Tuesday Re-mix –
There is a public park in Luhans’k, Ukraine where my ministry has gone to work with churches in the past. The park is in a “forest”. It is a beautiful place. But there is something eerie about it. You can’t quite put your finger on it, but there is something about it which just doesn’t seem right. You feel like you are out in nature, but not really. Then you learn the story…the “park” is a man-made forest built by the Nazis. The trees are all lined up! Then it’s not eerie anymore…it’s just funny.
I had a long conversation with “Thomas”, a church leader whose church was blessed with a diversity of people. The topic of the conversation was worship styles, but the principle at issue was much larger than that. When confronted with the reality that a variety of preferred worship styles (I usually refer to them as “languages”) existed in his church, this leader sternly refused to use any other styles other than the one they currently used, the one they had been using for many decades. His premise was this: in our worship we must stay unified, with a common “language” or style, because the more homogenous we are, the stronger we are…diversity only weakens us. Hmmm. It flustered me a little, because it was an entirely new argument for me. I honestly never thought anyone could make an argument against diversity among God’s people. Frankly, pictures of a Nazi forest came to mind.
I have always seen our diversity as an incredible strength. It challenges us, to be sure. It is difficult at times, to be sure. But it stretches our understanding of God and of one another. It is that whole “you complete me” thing. I actually am energized being around people who are different from me, particularly when we are talking about Spiritual things.
I am no church historian (or any other kind of historian, for that matter), but I would be willing to bet there was a similar argument made when some in the Catholic church began to suggest that perhaps some of the mass could be conducted in the people’s native language rather than in Latin, since they could better understand it then. Surely there was an argument then that keeping the services in Latin was a “unifying” characteristic, one not to be lost.
I suppose “Thomas” also believes, then, that churches should be segregated into as many different cultural (and language) groups as possible, so that everyone can have the opportunity to worship with people with whom they have the most in common. That way, nobody has to deal with the hassle of being stretched to consider some facets of God other than those with which they are comfortable. Everybody can be lined up in nice clean rows, and it is much more “manageable” then. Nazi forest.
In reality, “Thomas’” vision for church is born out in churches all across the world every week. There are churches in every country where everyone looks the same, acts the same, and thinks the same. Indeed, there are some environments (spiritually abusive ones) where thinking differently isn’t even permitted, let alone encouraged. And many of these same churches seem to have very little conflict, because disagreement is either rare or is outright forbidden. They would call it “unity” and be proud of it. I would call it “uniformity” and be afraid of it.
You can read Paul’s letters to each of the New Testament churches from one to the next and it becomes very clear very quickly that diversity was actually a strength of the New Testament church. The early church was a confluence of cultures and languages and religious heritages. It was the Spirit of God which bound them all together in unity. It was definitely NOT that they were all alike in any other way at all. Why, then, do we work so hard today to stay all alike?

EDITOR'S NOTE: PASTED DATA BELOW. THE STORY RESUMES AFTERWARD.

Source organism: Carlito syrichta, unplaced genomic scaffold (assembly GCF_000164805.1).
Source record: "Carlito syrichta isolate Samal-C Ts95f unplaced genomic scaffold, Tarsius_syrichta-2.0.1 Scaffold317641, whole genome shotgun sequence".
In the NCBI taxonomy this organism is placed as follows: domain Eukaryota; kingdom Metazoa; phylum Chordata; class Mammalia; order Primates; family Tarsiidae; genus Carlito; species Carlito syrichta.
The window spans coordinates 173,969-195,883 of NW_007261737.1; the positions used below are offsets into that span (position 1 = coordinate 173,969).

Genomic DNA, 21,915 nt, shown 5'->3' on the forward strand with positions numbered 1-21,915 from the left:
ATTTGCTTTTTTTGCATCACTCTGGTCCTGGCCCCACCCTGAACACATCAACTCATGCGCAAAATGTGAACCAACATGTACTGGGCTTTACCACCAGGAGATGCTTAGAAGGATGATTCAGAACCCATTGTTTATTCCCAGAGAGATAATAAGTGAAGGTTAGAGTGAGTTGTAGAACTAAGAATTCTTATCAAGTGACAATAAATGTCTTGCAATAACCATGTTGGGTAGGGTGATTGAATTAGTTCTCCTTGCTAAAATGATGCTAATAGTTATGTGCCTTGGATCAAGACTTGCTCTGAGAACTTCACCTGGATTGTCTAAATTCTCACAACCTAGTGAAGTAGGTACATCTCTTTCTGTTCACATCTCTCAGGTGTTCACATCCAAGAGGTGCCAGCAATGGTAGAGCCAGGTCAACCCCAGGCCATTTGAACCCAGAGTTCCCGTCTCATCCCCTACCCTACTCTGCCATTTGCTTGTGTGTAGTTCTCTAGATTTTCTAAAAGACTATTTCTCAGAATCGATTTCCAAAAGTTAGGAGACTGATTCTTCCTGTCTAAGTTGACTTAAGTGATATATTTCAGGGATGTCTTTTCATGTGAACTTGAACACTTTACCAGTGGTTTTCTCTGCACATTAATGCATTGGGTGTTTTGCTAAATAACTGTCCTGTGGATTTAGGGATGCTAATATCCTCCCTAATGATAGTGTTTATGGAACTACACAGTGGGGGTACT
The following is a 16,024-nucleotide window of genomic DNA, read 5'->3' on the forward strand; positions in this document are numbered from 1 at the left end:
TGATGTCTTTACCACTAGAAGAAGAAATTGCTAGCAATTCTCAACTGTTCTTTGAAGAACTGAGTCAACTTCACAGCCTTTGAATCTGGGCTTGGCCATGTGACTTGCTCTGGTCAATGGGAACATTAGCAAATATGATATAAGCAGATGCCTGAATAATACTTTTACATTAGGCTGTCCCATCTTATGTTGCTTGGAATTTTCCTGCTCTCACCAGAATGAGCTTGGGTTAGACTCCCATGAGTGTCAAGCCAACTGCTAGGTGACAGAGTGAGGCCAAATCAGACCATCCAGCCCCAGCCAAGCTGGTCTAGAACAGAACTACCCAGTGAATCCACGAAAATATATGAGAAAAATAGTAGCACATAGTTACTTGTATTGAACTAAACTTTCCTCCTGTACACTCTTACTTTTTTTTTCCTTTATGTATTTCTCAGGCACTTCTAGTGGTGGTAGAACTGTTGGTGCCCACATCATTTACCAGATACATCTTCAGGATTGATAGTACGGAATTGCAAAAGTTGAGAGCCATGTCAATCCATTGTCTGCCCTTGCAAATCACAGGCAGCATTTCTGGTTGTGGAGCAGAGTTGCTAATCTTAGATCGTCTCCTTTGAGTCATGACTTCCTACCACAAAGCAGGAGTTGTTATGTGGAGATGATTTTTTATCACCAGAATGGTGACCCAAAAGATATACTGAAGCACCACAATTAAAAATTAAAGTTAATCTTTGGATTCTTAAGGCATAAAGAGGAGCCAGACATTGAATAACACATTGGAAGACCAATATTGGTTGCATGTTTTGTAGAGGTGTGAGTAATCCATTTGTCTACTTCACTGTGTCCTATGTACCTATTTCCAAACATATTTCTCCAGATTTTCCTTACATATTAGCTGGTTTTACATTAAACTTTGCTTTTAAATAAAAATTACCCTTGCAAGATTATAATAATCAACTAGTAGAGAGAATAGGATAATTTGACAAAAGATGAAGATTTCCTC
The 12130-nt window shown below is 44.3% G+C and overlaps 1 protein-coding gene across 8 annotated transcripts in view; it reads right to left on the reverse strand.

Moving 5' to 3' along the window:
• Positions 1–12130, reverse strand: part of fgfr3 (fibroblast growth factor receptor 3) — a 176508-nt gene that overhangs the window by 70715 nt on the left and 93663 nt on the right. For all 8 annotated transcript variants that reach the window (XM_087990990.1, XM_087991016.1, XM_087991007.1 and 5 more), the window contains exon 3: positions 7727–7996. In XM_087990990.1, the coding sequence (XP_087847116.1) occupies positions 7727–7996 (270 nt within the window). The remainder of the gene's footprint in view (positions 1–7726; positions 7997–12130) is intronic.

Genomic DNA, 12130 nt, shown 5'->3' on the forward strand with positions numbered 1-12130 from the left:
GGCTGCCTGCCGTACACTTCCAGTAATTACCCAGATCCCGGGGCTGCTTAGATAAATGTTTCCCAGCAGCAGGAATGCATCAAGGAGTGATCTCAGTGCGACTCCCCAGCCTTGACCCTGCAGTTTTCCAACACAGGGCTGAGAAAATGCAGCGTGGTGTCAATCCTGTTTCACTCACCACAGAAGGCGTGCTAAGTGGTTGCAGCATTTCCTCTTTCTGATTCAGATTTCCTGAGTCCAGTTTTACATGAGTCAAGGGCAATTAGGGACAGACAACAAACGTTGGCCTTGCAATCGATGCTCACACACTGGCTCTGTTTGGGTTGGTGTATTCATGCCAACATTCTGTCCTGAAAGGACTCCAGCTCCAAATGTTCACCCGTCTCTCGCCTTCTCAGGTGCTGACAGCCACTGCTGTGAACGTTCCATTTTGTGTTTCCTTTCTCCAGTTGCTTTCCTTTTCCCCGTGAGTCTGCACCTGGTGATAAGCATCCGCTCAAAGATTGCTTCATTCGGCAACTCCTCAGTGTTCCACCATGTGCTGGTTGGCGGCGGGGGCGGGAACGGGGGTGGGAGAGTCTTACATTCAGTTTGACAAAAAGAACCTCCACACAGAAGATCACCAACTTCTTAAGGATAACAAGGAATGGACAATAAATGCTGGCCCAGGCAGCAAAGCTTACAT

Unity among God’s people is all about our ability to see beyond the worldly exteriors and to find Christ in one another. When you and I are exactly alike and in agreement all the time, it makes it virtually impossible to know whether it is Christ I am finding in you, or just an amiable, comfortable version of myself. But in the midst of diversity, when I do not necessarily understand your culture or your exterior, but nonetheless I find qualities and characteristics in you which look and sound like my Savior, then we have found real unity. In the midst of diversity…indeed, perhaps because of diversity, we have unity.
So, I must disagree with “Thomas” and his vision for church. I don’t want the church he wants. I want one filled with different cultures and different looks and different preferences. I am not interested in uniformity. I am interested in unity, with all its difficulties.
© Blake Coffee
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4 responses to “Unity Through Diversity”
“I like your Christ, I do not like your Christians. Your Christians are so unlike your Christ.”
Thank you for a great post Blake. It reminds me that most Christian congregations are homogeneous and how we must pray for diversity. I will confess that, in the south, our denomination has operated on a level that can only be described as segregationists. There are no signs that say “colored people keep out!” but the message is loud and clear.
I wonder when we’ll finally ‘get’ it. That we’re all the same. We all want to grow, to live, to thrive, to learn, to love, to be happy. Boiled down to basics, we are all ‘one’. Not in the khumbaya, group hug, talking head sense–in reality! It frustrates me to no end that we all continually fail to grasp the concept. That basic, ultimate concept. It is our entire reason for being! To become part of the whole.
[…] outside and (2) homogeneous culture on the inside. I spoke to the second item in my recent post here. I will only summarize that post by saying that, contrary to what many of us seem to believe in […]